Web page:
How To Mindlessly Create New Habits
What I like to call the Zero-One Mindset.
Since I arrived in California, I’ve stepped into many habits at once.
- I started going to yoga every day.
- I became pescatarian.
- I stopped eating sugar.
- I started a daily journal and a gratitude journal.
- I started meditating 5–10 min every morning.
- I committed to publishing one article a day on Medium.
How many times have I tried to create a habit, only to fail within a few days?
Countless times. Seriously. My usual process is to:
- Think of a few things I want to start
- Make a long checklist
- Go through it in a very conscious way for the first couple of days
- As soon as I miss a day, it’s already over.
That has happened to me with journalling, meditating, working out, you name it.
Then, I met Nigel.
Nigel was my boss. He’s the CEO and founder of ExpenseCheck, and he’s one of the most effective people I’ve ever met. You can tell he has fully digested the 7 Habits of Highly Effective People. He’s all about execution. He’s awesome.
So as I spent six months working with him, I was on the first stage to observe and absorbe as much as I could. One thing that stroke me was the way he approached life in general.
It’s zero or one.
You either do it, or you don’t.
No middle ground.
Once you make the decision, there’s no more questioning, all that is left is executing. There’s no negotiation with yourself, no excuses either.
This is not to be taken as a military-strict kind of approach. Rather, it’s about stopping to question or over-track your progress.
It’s about being macro-patient and micro-agressive—Dylan Woon.
Indeed, the secret sauce to this might sound contradictory.
If you fall off, don’t sweat it, don’t look back, and get back on track. This binary mindset is not about perfection.
Essentially, it’s about trusting yourself enough to let go and stop looking over your shoulder every second of your day to check if you’re still committed.
So here’s how I have assimilated this mindset.
1. Be more mindless
Remember when I said I would go through a long checklist of new habits very consciously ?
That’s where my failure resided.
First, I would be way too focus on what I was trying to start. It made it feel so forced and difficult. It put all my focus on the massive effort I had to invest in order to get through all of it, rather than the benefit I was looking to get out of the habits.
So, I’ve tried to become mindless.
Yes, mindless, not mindful. Once I’ve decided to start journalling every morning, I stopped thinking about the fact that I had committed to that, and robotically started to do it.
It’s been the same for yoga. I would be so self-conscious about the arbitrary decision of going everyday that I missed all the benefits, and would actually physically hurt myself.
Now, I just go. Funny enough, I feel more and more that I don’t want to miss a day, not because I have to, but because of how good it makes me feel.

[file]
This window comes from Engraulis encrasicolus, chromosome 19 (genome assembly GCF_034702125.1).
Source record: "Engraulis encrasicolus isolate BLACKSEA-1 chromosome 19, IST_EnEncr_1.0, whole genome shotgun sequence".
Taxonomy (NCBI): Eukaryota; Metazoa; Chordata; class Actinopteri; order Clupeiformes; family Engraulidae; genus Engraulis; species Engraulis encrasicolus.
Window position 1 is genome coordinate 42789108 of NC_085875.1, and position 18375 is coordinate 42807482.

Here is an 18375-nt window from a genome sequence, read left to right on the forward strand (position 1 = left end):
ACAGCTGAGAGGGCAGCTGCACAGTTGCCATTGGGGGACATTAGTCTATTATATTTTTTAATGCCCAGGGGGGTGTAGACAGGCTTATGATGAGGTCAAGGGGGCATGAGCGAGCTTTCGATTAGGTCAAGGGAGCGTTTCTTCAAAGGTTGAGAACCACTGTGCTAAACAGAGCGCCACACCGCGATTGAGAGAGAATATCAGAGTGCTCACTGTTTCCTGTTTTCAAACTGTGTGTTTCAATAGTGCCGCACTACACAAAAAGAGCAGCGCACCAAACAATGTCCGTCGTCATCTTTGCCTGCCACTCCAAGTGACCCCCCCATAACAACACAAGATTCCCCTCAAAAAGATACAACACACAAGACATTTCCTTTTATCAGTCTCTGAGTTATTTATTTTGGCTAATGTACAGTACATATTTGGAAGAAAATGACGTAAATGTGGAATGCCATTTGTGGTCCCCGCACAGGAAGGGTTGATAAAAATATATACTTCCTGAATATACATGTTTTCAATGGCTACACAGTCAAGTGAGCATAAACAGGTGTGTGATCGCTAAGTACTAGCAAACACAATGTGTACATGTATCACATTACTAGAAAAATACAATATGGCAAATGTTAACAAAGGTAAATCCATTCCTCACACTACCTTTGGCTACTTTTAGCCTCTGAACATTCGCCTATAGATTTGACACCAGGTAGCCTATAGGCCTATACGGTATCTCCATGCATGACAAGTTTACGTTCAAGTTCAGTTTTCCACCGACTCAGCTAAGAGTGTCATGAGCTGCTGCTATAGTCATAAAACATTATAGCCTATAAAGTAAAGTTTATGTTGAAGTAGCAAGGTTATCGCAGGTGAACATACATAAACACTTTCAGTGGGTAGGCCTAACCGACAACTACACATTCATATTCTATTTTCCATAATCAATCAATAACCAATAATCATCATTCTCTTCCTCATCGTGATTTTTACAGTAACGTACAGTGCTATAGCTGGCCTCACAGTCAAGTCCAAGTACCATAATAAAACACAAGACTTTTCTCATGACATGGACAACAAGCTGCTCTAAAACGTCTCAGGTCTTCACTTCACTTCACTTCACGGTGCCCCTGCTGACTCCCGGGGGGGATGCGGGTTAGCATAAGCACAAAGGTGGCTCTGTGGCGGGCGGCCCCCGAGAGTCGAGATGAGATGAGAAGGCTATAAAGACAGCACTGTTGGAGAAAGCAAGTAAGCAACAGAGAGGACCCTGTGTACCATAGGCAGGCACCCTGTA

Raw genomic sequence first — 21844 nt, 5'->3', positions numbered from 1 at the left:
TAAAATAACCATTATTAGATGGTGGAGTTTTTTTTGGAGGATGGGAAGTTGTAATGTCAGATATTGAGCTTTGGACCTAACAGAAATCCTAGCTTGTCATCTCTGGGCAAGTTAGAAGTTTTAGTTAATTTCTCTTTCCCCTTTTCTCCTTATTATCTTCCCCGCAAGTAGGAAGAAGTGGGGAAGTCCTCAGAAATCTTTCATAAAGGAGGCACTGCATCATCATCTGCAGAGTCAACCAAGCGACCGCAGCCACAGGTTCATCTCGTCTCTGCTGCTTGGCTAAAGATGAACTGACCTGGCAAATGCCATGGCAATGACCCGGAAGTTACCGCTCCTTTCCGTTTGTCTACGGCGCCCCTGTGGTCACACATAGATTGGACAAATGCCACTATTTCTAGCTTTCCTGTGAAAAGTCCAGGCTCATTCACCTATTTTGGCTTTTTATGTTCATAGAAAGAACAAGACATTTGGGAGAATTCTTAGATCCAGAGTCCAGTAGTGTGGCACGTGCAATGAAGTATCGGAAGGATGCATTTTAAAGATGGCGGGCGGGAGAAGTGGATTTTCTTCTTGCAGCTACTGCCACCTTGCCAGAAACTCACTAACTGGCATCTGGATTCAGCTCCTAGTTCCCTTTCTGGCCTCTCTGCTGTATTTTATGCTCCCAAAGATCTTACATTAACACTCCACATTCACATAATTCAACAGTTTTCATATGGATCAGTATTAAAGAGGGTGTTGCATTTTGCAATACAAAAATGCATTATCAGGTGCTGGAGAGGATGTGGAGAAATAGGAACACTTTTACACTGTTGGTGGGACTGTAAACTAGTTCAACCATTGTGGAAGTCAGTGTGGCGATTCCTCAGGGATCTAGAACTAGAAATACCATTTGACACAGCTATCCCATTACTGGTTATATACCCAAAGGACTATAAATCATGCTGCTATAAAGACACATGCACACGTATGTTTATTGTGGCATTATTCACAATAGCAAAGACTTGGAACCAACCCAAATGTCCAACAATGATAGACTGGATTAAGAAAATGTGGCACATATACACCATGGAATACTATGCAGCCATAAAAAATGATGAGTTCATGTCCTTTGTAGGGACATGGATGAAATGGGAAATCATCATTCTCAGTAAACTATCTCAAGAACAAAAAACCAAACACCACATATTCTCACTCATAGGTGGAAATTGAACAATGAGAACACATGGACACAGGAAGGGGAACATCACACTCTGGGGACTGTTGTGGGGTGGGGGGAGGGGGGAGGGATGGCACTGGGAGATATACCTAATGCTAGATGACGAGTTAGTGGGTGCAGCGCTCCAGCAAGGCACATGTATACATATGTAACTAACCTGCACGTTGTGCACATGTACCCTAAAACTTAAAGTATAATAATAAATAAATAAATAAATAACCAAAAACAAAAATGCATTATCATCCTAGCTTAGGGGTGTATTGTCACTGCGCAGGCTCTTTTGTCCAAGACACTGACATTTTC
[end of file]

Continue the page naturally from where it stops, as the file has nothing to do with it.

2. Think big, start small
Second, I would try to create over five massive habits at the same time. This only amplified how overwhelmed I felt. So, instead of crafting a list like this:
Workout for one hour 5 times a week
Write every single thing that happens to me in journal
Start meditating an hour a day
Drink 2.5 liters of water per day
Eat salad 3 meals per day
I now try to focus on starting light enough that the habit creeps in seamlessly into my routine.
I can then dial it up without feeling overwhelmed.
3. Timing is everything
Third, I try to be honest with myself. Some habits, I’m just not ready for. So I try to be compassionate and wait for the right moment.
A catalytic event might be the perfect time to do so. For example, I knew it would be hard for me to commit to becoming pescatarian and stop eating sugar as I came back home after a year. So, I waited to move to San Francisco and settle here, where I knew it’d be easier for me emotionally, socially and practically.
Similarly, for daily habits, being honest with myself around the time of day I allocate them is really important.
I used to try to force myself to wake up at 5am and do all the things when I could see I was dead tired, and dragging my feet throughout the day. Accepting to wake up when suits me best worked much better in creating sustainable habits.
4. What is your Why ?
Last but not least, it has proven critical for me to know why I decided to start a new habit.
Is it because I will actually benefit from it ? Am I raising my own standards?
Or am I just trying to pull-off something because it sounds cool and trendy or because I think I should be doing it?
You might guess which option is sustainable, and which isn’t. The latter is based on willpower, which is a finite resource — the minute I’ll be tired, or angry, or annoyed, it will eventually fail.
Conversely, having a strong “why” is what makes it relevant and durable. It becomes so good you don’t even think of not doing it.
So, to sum-up, I now create new habits by:
1. Not being too self-conscious about what I’m trying to start, and embrace imperfection
2. Not trying to create overwhelmingly dramatic changes
3. Being aware that timing is important, and showing compassion towards myself
4. Having a strong reason to back my desire to spark the change
What about you — Do you struggle keeping up with your habits? Have you crafted your tricks to get there?